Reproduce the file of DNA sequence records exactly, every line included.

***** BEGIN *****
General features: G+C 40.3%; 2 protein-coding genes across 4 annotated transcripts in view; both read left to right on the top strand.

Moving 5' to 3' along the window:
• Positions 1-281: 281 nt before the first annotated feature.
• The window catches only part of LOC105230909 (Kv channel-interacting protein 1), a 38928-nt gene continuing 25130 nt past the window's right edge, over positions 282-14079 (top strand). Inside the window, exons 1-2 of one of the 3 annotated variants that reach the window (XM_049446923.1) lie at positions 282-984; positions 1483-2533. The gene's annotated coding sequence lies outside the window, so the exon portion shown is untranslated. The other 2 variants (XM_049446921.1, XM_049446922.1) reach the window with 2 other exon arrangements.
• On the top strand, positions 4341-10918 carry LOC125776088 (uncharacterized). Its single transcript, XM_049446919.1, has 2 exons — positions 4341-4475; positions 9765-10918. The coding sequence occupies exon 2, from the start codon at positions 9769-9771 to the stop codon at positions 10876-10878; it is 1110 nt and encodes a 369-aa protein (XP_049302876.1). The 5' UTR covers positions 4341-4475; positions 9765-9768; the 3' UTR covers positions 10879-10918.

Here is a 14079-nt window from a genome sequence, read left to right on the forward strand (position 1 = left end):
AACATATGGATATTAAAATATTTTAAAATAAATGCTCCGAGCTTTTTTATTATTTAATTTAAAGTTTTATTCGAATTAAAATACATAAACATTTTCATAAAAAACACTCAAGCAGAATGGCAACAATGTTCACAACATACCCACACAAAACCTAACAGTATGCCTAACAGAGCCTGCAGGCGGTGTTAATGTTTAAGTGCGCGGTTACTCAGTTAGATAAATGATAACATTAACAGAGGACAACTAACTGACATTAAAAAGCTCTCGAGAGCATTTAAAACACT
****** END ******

General features: G+C 40.3%; 2 protein-coding genes across 4 annotated transcripts in view; both read left to right on the top strand.

Moving 5' to 3' along the window:
• Positions 1-281: 281 nt before the first annotated feature.
• The window catches only part of LOC105230909 (Kv channel-interacting protein 1), a 38928-nt gene continuing 25130 nt past the window's right edge, over positions 282-14079 (top strand). Inside the window, exons 1-2 of one of the 3 annotated variants that reach the window (XM_049446923.1) lie at positions 282-984; positions 1483-2533. The gene's annotated coding sequence lies outside the window, so the exon portion shown is untranslated. The other 2 variants (XM_049446921.1, XM_049446922.1) reach the window with 2 other exon arrangements.
• On the top strand, positions 4341-10918 carry LOC125776088 (uncharacterized). Its single transcript, XM_049446919.1, has 2 exons — positions 4341-4475; positions 9765-10918. The coding sequence occupies exon 2, from the start codon at positions 9769-9771 to the stop codon at positions 10876-10878; it is 1110 nt and encodes a 369-aa protein (XP_049302876.1). The 5' UTR covers positions 4341-4475; positions 9765-9768; the 3' UTR covers positions 10879-10918.

Here is a 14079-nt window from a genome sequence, read left to right on the forward strand (position 1 = left end):
AACATATGGATATTAAAATATTTTAAAATAAATGCTCCGAGCTTTTTTATTATTTAATTTAAAGTTTTATTCGAATTAAAATACATAAACATTTTCATAAAAAACACTCAAGCAGAATGGCAACAATGTTCACAACATACCCACACAAAACCTAACAGTATGCCTAACAGAGCCTGCAGGCGGTGTTAATGTTTAAGTGCGCGGTTACTCAGTTAGATAAATGATAACATTAACAGAGGACAACTAACTGACATTAAAAAGCTCTCGAGAGCATTTAAAACACT